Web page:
With data centers expected to consume as much as 20% of the world’s energy within only a few years, the deployment of energy efficient data centers is crucial. Swedish developer of climate-positive data centers EcoDataCenter has taken a global lead in this segment and is now launching the first carbon positive data center in the world, in Falun in central Sweden.
Sweden’s EcoDataCenter, a provider of colocation data center solutions, has designed the world’s first climate-positive data center. After four years of development efforts, EcoDataCenter has managed to create a data center that is integrated with the surrounding energy ecosystem to reuse the heat generated by the data center. Being climate positive means that not only are there no carbon emissions, but that during operation it even promotes the reduction of total carbon emissions.
Carbon-positive operation is achieved through green electricity and using the surplus heat from the center in Falu Energi och Vatten’s local district heating networks and a wood pellet factory. During the warmer months, the surplus energy in the district heating network is used for cooling the data center. The facility will have a total capacity of 1.9 mW and will be put into operation in the autumn of 2018.
The steadily increasing need for processing data in the wake of 5G, the Internet of Things and artificial intelligence are what lie behind the expected rise in the energy consumption of data centers. According to Gartner, there will be more than 20 billion connected objects by 2020, a figure that in the opinion of some commentators could increase to a full 100 billion as early as 2025.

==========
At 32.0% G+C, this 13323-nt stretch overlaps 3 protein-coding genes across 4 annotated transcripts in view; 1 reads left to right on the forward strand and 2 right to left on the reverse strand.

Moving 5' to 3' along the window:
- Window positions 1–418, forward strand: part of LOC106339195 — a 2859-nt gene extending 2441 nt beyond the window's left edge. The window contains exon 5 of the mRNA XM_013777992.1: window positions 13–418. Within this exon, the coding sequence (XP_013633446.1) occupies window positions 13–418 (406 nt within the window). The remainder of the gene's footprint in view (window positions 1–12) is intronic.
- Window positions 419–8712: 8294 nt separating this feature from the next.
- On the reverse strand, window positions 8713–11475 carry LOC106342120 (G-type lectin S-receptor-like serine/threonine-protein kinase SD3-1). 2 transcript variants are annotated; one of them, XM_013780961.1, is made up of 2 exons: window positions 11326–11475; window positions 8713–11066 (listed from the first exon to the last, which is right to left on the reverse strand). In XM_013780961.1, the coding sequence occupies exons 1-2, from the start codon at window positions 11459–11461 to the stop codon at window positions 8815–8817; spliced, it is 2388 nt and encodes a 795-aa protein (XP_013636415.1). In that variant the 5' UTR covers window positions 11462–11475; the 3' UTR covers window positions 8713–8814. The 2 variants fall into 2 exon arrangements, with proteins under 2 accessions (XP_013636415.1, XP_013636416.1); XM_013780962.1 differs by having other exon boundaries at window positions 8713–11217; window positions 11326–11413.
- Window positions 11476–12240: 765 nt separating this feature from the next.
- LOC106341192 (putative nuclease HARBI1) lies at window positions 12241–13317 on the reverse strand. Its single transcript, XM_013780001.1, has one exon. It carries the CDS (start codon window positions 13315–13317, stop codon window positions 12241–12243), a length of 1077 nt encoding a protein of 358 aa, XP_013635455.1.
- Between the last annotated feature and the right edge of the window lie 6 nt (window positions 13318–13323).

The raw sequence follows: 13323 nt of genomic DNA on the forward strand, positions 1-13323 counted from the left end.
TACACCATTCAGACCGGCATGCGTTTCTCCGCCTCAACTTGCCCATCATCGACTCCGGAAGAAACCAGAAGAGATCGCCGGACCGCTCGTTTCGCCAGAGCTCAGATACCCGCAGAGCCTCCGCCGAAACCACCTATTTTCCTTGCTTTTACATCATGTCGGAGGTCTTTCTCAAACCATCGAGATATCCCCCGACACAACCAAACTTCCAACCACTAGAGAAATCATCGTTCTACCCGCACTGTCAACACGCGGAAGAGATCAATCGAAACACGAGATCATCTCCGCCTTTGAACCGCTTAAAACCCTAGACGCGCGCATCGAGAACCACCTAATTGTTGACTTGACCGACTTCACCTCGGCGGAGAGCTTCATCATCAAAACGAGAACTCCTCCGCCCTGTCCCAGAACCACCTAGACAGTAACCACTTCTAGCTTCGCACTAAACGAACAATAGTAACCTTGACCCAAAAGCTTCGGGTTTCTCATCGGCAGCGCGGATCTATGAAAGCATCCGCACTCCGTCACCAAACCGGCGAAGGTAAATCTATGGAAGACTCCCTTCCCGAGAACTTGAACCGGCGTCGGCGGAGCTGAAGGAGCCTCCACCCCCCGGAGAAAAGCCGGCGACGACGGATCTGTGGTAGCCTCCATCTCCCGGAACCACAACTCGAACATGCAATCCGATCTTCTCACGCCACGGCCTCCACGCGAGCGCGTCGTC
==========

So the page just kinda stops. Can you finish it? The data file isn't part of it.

Most of us, however, are likely unaware of the fact that our daily digital habits have a serious impact on the environment, according to Lars Schedin, CEO of EcoDataCenter.
Simply put, data centers consist of a large number of data servers that process data, something that uses a lot of energy since the processing in itself requires energy, but also because the servers must be constantly cooled in order to function. Energy consumption constitutes one of the largest operating costs in a data center, and a facility with lower energy consumption will thereby have less of an impact on the environment and offer lower costs — something that is attractive for both data companies and their customers.